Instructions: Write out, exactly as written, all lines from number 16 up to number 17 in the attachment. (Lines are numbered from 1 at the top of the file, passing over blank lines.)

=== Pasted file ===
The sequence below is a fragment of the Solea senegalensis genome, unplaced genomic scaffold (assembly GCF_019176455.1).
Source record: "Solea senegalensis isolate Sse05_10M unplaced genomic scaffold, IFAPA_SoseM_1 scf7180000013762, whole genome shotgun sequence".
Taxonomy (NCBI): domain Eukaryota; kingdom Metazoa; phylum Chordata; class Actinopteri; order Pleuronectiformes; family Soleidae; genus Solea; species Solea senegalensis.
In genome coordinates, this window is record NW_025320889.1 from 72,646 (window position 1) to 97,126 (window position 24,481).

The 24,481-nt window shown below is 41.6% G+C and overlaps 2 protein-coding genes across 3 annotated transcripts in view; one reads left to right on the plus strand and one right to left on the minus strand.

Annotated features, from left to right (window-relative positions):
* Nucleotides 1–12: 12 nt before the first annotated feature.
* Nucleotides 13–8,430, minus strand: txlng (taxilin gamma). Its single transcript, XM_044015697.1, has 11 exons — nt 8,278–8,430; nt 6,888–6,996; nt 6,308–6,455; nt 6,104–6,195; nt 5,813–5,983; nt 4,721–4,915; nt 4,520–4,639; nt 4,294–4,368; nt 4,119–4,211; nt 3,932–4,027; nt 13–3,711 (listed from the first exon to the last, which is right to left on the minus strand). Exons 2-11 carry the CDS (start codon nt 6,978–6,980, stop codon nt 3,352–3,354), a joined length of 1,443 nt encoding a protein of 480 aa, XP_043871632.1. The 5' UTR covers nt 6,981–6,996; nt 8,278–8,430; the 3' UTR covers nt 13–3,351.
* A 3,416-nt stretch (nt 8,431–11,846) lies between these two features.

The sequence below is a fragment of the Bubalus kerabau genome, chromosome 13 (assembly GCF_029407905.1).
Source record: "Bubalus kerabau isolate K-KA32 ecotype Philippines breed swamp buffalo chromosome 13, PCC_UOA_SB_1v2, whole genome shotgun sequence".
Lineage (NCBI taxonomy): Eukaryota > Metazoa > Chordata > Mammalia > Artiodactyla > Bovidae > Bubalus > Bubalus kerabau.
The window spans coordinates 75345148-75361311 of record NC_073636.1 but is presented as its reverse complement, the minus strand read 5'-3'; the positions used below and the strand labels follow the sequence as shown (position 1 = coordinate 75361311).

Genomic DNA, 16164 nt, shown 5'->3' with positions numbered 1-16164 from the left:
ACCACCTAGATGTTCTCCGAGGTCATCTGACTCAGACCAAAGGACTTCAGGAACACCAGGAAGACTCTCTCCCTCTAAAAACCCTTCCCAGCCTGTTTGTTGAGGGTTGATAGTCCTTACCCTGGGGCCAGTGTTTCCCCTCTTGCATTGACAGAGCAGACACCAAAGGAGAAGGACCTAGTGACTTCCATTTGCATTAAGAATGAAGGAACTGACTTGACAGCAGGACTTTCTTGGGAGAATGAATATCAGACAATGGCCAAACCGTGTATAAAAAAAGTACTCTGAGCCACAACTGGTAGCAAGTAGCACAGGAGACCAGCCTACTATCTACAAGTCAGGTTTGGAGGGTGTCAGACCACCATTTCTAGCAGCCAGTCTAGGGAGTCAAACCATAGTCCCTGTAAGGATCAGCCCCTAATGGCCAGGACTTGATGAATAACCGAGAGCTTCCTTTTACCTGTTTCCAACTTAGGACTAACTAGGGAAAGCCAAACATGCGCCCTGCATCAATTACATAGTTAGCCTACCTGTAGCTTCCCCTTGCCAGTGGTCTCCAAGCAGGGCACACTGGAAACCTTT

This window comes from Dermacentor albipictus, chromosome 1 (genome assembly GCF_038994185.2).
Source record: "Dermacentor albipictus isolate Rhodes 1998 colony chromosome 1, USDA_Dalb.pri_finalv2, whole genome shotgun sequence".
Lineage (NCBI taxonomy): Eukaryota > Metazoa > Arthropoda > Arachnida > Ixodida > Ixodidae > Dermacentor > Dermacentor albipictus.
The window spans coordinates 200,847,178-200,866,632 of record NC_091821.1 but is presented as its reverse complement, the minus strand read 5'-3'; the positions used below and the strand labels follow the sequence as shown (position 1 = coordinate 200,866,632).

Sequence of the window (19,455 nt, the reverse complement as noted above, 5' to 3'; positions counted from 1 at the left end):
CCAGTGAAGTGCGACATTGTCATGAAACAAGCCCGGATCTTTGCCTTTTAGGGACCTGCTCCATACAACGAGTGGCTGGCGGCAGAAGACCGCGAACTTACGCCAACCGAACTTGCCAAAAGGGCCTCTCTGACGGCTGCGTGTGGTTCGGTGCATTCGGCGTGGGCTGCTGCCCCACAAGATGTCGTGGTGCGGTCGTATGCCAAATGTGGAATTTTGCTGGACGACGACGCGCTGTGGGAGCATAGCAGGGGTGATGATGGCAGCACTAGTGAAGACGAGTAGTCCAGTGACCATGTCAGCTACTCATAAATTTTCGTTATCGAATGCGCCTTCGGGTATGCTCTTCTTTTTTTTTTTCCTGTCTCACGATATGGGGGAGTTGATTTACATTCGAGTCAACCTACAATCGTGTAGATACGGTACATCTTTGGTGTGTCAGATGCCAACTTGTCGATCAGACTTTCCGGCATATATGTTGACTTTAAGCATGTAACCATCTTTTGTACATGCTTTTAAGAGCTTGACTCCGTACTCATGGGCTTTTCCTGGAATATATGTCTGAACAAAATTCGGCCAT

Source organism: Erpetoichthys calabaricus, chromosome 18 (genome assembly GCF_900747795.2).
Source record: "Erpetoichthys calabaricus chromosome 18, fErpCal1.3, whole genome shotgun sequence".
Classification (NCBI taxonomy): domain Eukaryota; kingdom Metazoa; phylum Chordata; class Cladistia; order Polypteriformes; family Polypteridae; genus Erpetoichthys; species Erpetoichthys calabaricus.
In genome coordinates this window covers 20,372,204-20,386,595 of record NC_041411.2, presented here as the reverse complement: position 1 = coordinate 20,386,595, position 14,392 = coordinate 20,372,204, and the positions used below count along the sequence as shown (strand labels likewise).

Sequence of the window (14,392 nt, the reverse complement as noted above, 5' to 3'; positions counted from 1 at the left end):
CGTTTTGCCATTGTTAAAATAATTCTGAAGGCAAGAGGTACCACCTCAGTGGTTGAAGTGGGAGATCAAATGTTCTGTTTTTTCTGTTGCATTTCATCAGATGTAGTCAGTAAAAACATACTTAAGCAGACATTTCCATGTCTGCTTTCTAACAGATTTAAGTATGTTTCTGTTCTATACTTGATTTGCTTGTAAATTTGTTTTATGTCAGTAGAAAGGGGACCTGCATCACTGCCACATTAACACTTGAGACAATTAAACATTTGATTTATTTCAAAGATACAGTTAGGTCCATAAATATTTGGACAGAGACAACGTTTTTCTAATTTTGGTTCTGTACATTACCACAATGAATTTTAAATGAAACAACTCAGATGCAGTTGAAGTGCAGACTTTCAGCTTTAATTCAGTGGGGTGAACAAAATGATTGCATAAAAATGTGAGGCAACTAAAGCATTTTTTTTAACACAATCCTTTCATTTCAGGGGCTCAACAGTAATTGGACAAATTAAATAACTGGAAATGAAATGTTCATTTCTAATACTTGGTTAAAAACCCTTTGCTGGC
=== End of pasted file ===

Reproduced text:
This window comes from Dermacentor albipictus, chromosome 1 (genome assembly GCF_038994185.2).
Source record: "Dermacentor albipictus isolate Rhodes 1998 colony chromosome 1, USDA_Dalb.pri_finalv2, whole genome shotgun sequence".